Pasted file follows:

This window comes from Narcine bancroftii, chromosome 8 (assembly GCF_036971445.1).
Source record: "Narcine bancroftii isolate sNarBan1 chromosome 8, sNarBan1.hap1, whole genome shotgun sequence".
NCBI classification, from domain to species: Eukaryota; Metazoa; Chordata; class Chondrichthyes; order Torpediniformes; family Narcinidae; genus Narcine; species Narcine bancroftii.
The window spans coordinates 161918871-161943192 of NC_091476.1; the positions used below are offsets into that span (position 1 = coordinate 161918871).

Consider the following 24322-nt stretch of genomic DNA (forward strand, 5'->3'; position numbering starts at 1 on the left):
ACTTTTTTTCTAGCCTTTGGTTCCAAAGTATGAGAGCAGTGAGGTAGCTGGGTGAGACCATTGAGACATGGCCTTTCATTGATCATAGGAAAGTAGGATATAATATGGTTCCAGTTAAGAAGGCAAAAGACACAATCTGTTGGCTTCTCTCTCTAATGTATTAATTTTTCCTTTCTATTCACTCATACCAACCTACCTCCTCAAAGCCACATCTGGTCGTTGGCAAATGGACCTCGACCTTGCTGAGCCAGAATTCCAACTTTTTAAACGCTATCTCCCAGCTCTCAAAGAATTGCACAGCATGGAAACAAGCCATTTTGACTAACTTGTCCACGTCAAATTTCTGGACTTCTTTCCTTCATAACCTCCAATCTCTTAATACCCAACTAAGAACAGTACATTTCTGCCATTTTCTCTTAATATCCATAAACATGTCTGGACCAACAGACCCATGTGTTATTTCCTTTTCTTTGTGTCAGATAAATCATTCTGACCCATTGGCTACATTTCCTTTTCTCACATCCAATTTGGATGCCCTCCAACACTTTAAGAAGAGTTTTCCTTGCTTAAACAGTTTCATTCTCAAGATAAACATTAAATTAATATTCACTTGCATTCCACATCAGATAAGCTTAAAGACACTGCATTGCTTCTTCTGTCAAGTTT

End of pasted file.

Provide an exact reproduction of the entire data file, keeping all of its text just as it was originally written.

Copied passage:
This window comes from Narcine bancroftii, chromosome 8 (assembly GCF_036971445.1).
Source record: "Narcine bancroftii isolate sNarBan1 chromosome 8, sNarBan1.hap1, whole genome shotgun sequence".
NCBI classification, from domain to species: Eukaryota; Metazoa; Chordata; class Chondrichthyes; order Torpediniformes; family Narcinidae; genus Narcine; species Narcine bancroftii.
The window spans coordinates 161918871-161943192 of NC_091476.1; the positions used below are offsets into that span (position 1 = coordinate 161918871).

Consider the following 24322-nt stretch of genomic DNA (forward strand, 5'->3'; position numbering starts at 1 on the left):
ACTTTTTTTCTAGCCTTTGGTTCCAAAGTATGAGAGCAGTGAGGTAGCTGGGTGAGACCATTGAGACATGGCCTTTCATTGATCATAGGAAAGTAGGATATAATATGGTTCCAGTTAAGAAGGCAAAAGACACAATCTGTTGGCTTCTCTCTCTAATGTATTAATTTTTCCTTTCTATTCACTCATACCAACCTACCTCCTCAAAGCCACATCTGGTCGTTGGCAAATGGACCTCGACCTTGCTGAGCCAGAATTCCAACTTTTTAAACGCTATCTCCCAGCTCTCAAAGAATTGCACAGCATGGAAACAAGCCATTTTGACTAACTTGTCCACGTCAAATTTCTGGACTTCTTTCCTTCATAACCTCCAATCTCTTAATACCCAACTAAGAACAGTACATTTCTGCCATTTTCTCTTAATATCCATAAACATGTCTGGACCAACAGACCCATGTGTTATTTCCTTTTCTTTGTGTCAGATAAATCATTCTGACCCATTGGCTACATTTCCTTTTCTCACATCCAATTTGGATGCCCTCCAACACTTTAAGAAGAGTTTTCCTTGCTTAAACAGTTTCATTCTCAAGATAAACATTAAATTAATATTCACTTGCATTCCACATCAGATAAGCTTAAAGACACTGCATTGCTTCTTCTGTCAAGTTT